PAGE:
Why, with so many burdensome regulations and compliance requirements that drive up costs in the mobile data sector, does the narrative remain that some “duopoly” between Vodacom and MTN is the source of South Africa’s relatively high data prices?
Companies want to maximise their profits. Having inordinate prices that exclude a major market segment cannot achieve that: they want to be able to lower their prices. The ball is in government’s court to allow data providers to do just that.
But is there, in fact, a duopoly? In other words, are there only two main suppliers in the mobile data industry? A cursory glance at the industry will reveal five notable players: Vodacom, MTN, Cell C, Telkom and Rain.
The so-called duopoly’s market share has declined in recent years. MTN’s market share in South Africa fell from 36.45% in 2013 to 29.44% in 2019. Vodacom’s share increased from 41.42% to 42.39% over the same period, but dropped by over one percentage point between 2018 and 2019. This is not because those MTN or Vodacom subscribers disappeared into the ether. Instead, they chose a different data provider – an indication of the competitive nature of the market, even under trying circumstances. Graphs show that this decline in market share by the two big data providers coincides with an increase for Telkom.
Based on these numbers, there is clearly no duopoly as the market is not divided exclusively between two big players. The market share continually shifts, with subscribers going where they find the best deals. The market is highly contestable, even though government tries to make it as rigid as possible. Thus, while South Africa might appear to have an oligopoly in the sector, we must appreciate that it is entrenched as an unintended (or perhaps intended, but detrimental) consequence of government regulation.
Government has brought about such an economic malaise in general and harmed the data industry in particular. It is no wonder that aspiring entrepreneurs who might consider breaking into the sector instead veer away.
The data industry is entirely dependent on electricity. Eskom’s failure to do the only job it was expected to do has, among other factors, led to the destruction of infrastructure that needs to be continually repaired, and to unjustifiable electricity price hikes. That cellphone towers become inoperative during load shedding is by now well known, as tower batteries do not have enough time to recharge between our moments of darkness. Not only must data providers bear these costs directly, but also indirectly as all their input costs from their own suppliers rise.
These costs must also be factored into the prices they charge for the data services they provide. Government policy and incompetence thus plays a big part in shifting such costs onto consumers.
Ideological and ordinary corruption have also taken their toll. The ideological corruption of socialism that underlies every economic policy in government squeezes any dynamism out of the market, and the ordinary corruption of trillions in wasted tax rands is not conducive to an economy that aspires to create a prosperous middle class.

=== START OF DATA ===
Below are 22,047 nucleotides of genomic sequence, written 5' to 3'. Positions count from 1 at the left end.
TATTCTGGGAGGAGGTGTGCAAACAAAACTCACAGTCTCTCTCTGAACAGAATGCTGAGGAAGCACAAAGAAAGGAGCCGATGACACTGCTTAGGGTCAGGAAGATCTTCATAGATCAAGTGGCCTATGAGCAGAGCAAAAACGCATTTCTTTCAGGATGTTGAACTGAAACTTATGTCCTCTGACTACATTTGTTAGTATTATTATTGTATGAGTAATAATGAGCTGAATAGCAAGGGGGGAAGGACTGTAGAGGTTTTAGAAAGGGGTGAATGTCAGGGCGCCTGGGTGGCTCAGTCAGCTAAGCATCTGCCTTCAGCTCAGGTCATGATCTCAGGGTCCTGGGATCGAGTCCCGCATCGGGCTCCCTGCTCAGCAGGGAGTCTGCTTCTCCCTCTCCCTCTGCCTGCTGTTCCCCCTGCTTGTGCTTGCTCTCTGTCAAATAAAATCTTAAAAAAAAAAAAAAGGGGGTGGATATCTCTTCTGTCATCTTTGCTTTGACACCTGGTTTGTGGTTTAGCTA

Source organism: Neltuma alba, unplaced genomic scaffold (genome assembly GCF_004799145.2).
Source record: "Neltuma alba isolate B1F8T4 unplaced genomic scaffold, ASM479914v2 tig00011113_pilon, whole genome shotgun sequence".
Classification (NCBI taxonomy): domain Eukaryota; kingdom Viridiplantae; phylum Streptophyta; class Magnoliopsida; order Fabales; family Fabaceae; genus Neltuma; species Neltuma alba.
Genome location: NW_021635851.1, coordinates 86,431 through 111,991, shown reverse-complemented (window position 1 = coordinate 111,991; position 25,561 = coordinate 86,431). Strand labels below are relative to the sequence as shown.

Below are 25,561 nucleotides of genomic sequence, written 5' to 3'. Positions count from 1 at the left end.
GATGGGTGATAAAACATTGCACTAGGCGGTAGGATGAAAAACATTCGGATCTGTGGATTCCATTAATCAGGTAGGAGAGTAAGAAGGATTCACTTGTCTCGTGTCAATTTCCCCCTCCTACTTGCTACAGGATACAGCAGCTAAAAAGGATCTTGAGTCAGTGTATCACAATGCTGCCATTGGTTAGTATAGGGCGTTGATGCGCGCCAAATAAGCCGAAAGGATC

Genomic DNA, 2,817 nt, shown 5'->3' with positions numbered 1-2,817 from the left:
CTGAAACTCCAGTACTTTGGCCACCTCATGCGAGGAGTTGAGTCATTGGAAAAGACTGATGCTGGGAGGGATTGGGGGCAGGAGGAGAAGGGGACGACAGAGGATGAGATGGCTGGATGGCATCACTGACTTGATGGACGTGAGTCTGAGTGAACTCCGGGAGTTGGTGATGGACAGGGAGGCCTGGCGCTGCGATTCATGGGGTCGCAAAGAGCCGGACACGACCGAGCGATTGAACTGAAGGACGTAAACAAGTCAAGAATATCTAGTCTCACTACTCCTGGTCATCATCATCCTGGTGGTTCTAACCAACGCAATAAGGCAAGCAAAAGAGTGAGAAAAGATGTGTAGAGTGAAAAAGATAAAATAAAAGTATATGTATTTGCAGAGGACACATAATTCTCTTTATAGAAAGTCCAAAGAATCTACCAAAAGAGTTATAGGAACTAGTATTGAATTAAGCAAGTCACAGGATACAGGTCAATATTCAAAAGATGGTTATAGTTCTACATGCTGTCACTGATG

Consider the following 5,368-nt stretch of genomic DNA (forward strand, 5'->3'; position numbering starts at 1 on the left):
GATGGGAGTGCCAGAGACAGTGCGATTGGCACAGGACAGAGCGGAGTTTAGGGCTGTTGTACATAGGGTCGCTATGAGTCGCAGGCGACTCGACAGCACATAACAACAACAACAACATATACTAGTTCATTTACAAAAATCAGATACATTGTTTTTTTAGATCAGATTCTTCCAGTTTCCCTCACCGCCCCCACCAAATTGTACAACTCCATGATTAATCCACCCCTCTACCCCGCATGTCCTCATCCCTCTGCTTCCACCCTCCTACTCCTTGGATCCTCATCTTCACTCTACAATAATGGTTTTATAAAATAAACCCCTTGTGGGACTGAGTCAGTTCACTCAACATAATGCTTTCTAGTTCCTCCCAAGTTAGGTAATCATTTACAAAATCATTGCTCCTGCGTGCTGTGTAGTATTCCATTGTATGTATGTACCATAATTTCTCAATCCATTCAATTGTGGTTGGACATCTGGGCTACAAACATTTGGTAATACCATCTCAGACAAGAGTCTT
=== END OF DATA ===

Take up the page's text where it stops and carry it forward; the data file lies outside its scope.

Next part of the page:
I was recently on a panel hosted by the Cornerstone Institute where all my fellow panellists, arguing Internet access to be a human right, either believed it must be made more affordable or made to be free, using the force of law. While we were in agreement that Internet access is incredibly important in an increasingly digitised world, I warned that pushing government to interfere even more in this sector of the economy would yield unintended, detrimental consequences.
Government must clean up its own act before we consider asking it to “fix” the mobile data industry. It is government’s corruption, regulation and incompetence that has brought us to where we are today. The Competition Commission’s “recommendations” (the better word would be “extortion”) are equally misguided, for the same reason.
It makes no sense to entrust government with rolling out the unattainable goal of free data for all. Government’s own mismanagement of those industries it has been most directly entrusted with – electricity, water, health care, infrastructure, etc – must give us pause before we cede another whole industry to the state.
Finally, it is worth bearing in mind that data providers not only compete with one another, but also with fixed Internet connection providers. As the number of fixed Internet connections rises, the total dependence on mobile data inevitably declines. This is important to note because it illustrates how competition does not only operate horizontally, but in fact operates in three dimensions.
The scary fact is that government’s interference in any single part of the economy also operates this way, creating devastation and stunted growth throughout the whole economy. We have a “big picture” surgery to perform before we start trying to apply Band-Aid to a gushing wound.
- Martin van Staden is head of legal (policy and research) at the Free Market Foundation. He writes here in his personal capacity